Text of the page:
November 1, 2009

November 1, 2009 10:47 am

JCP_PaperTree

If you ever doubted that Christmas existed in Arizona look no further than the Capitol Christmas Tree 2009 project.  For the first time in our history, the Grand Canyon State has the honor of giving the annual Christmas tree to the United States Capitol in Washington.  After an exhaustive search throughout the Apache-Sitgreaves National Forests in the White Mountains, an 85-foot Blue spruce was selected.  Taller than a 7-story building, the giant tree will travel across Arizona on a 10-day tour and then head east which will take another two weeks.  Ultimately this iconic symbol of the holidays will be delivered to the United States Congress where it will be adorned with 10,000 lights and 6,000 ornaments handmade by the school children of Arizona.

The holiday tradition of lighting the People’s Tree in front of the Capitol building was first started by then Speaker of the House, Carl T. Hayden in 1947.  The venerable politician from Arizona, who left such an indelible mark upon the West, probably never thought that his beloved state would have the opportunity to participate.  He was right until now.  It took more than sixty years, but Arizona has been invited to provide the Capitol Christmas tree.  With a theme called “Arizona’s Gift” the tree is a time for our state to share with the nation the fact that we have a lot more than just hot rocks and cactus.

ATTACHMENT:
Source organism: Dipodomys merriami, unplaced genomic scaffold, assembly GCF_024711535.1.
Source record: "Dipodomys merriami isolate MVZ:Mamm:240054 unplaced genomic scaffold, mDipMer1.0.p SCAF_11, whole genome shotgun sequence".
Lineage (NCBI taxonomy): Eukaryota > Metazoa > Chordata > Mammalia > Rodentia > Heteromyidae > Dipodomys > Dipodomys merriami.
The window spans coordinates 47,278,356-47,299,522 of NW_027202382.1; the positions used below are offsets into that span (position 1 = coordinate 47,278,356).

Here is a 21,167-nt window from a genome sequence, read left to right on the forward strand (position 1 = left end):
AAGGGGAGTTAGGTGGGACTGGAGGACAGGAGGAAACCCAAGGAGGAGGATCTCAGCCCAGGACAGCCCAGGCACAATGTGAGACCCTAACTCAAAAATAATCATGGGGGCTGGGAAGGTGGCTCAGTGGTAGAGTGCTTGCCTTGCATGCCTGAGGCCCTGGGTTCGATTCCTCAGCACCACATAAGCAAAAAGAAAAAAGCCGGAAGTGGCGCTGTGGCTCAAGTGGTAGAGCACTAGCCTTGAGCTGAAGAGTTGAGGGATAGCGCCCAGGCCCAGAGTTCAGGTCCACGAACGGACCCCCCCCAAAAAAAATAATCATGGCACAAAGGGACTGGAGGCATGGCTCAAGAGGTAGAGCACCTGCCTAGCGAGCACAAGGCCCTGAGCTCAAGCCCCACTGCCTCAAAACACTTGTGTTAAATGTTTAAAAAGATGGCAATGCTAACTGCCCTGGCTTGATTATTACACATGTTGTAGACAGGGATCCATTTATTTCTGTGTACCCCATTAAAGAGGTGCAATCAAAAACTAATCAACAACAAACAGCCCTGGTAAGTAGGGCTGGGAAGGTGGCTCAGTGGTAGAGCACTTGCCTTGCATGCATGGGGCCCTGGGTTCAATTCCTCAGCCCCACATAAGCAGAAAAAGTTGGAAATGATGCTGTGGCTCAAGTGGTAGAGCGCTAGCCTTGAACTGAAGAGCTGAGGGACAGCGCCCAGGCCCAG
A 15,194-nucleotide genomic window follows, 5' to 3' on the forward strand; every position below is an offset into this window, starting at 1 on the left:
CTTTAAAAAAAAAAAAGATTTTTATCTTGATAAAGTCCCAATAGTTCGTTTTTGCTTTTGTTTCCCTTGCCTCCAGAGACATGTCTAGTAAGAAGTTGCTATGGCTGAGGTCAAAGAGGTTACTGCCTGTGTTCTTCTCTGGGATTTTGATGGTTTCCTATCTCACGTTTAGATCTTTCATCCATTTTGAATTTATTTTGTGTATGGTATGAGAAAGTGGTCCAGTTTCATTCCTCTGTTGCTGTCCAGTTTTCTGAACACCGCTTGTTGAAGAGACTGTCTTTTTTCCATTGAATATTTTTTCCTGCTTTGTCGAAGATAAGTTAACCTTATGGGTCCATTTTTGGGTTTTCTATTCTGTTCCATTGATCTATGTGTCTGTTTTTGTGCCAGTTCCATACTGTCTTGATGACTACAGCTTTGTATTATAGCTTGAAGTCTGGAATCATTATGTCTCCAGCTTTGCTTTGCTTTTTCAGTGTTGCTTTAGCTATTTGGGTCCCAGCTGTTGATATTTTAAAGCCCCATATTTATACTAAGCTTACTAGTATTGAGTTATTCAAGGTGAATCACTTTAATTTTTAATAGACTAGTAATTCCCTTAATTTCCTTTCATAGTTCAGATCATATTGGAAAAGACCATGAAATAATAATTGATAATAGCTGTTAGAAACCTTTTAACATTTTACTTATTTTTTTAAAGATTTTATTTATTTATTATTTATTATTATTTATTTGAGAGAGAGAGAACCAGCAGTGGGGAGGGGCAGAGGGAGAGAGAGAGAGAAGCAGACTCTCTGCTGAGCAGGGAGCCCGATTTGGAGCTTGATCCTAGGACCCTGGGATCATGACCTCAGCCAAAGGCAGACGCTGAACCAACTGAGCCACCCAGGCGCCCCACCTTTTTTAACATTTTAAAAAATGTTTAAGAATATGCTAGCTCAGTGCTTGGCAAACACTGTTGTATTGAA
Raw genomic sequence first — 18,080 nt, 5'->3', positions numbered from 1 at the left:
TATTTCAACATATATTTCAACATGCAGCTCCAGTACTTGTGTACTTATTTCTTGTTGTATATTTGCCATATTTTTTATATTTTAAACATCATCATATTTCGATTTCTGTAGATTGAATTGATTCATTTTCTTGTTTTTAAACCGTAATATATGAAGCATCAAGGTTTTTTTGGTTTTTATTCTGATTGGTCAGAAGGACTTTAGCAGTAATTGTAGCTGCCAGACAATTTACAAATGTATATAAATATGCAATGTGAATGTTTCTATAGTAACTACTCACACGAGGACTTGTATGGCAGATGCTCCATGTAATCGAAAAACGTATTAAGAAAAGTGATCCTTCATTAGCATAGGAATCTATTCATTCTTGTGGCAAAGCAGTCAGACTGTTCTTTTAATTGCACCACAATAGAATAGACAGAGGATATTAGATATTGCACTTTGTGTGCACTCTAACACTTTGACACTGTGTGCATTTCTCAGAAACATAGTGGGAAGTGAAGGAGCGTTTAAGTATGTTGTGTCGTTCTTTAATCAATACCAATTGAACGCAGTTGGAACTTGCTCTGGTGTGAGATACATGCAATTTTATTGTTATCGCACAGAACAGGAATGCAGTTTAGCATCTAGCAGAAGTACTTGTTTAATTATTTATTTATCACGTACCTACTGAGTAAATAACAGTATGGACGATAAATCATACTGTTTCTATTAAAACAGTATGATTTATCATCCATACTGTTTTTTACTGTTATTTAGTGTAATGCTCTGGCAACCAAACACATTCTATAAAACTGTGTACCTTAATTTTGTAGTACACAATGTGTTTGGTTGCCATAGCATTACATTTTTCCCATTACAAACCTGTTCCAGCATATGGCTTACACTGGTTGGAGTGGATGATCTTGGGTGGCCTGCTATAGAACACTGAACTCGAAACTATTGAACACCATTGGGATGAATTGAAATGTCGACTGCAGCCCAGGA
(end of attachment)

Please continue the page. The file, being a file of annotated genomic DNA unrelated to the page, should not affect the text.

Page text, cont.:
So why the excitement?  I have signed up to work on the statewide project with a group of dedicated volunteers and sage foresters from the United States Forest Service.  For the past eight months a small group of us have met in a quiet Show Low library hashing out the process of delivering an enormous conifer 4,000 miles to our nation’s center of power.  For me, the drive to our confab is three hours up and three hours back with members of our committee coming from all parts of the White Mountains.  From t-shirts to truckers, we have crafted a plan to bring Arizonans together in this historic event.

 
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STEERING COMMITTEE

United States Forest Service